In this paper we take as our point of departure Kostas Gavroglu and Yorgos Goudaroulis’s insight that, in the process of describing and explaining novel phenomena, scientific concepts are taken “out of” their original theoretical context, acquire additional meaning, and become relatively autonomous. We first present their account of how concepts are re-contextualized and, in the process, extended and/or revised. We then situate it within its philosophical context, and discuss how it broke with a long-standing philosophical tradition about concepts. Finally, we argue that recent developments in science studies can flesh out and vindicate the “concepts out of contexts” idea. In particular, historical and philosophical studies of experimentation and cognitive-historical studies of modeling practices indicate various ways in which concepts are formed and articulated “out of context”.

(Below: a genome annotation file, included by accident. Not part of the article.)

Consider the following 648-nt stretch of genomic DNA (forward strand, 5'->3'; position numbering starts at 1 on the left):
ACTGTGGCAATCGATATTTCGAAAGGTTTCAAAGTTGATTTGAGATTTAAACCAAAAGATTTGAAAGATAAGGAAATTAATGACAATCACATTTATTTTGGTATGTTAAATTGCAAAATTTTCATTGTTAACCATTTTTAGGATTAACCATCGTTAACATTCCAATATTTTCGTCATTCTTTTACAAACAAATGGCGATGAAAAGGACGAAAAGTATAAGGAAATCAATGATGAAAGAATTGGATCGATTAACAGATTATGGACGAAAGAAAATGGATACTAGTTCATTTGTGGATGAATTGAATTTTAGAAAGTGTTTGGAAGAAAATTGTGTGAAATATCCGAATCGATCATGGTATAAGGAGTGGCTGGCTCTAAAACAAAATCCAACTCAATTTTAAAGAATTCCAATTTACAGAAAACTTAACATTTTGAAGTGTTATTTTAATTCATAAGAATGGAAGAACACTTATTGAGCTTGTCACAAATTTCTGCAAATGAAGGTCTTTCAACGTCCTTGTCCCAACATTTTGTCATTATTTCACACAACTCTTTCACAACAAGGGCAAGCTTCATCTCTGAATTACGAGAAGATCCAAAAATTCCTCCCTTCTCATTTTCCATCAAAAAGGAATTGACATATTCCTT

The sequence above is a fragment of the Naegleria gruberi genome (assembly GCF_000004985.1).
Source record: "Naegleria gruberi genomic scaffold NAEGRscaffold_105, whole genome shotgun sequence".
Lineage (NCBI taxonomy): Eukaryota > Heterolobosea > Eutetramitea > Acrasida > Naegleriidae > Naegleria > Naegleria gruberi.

Department of History and Philosophy of Science, School of Sciences, National and Kapodistrian University of Athens, University Campus, Ano Ilisia, 157 71 Athens, Greece Tel./Fax: +30 210 7275524 e-mail: firstname.lastname@example.org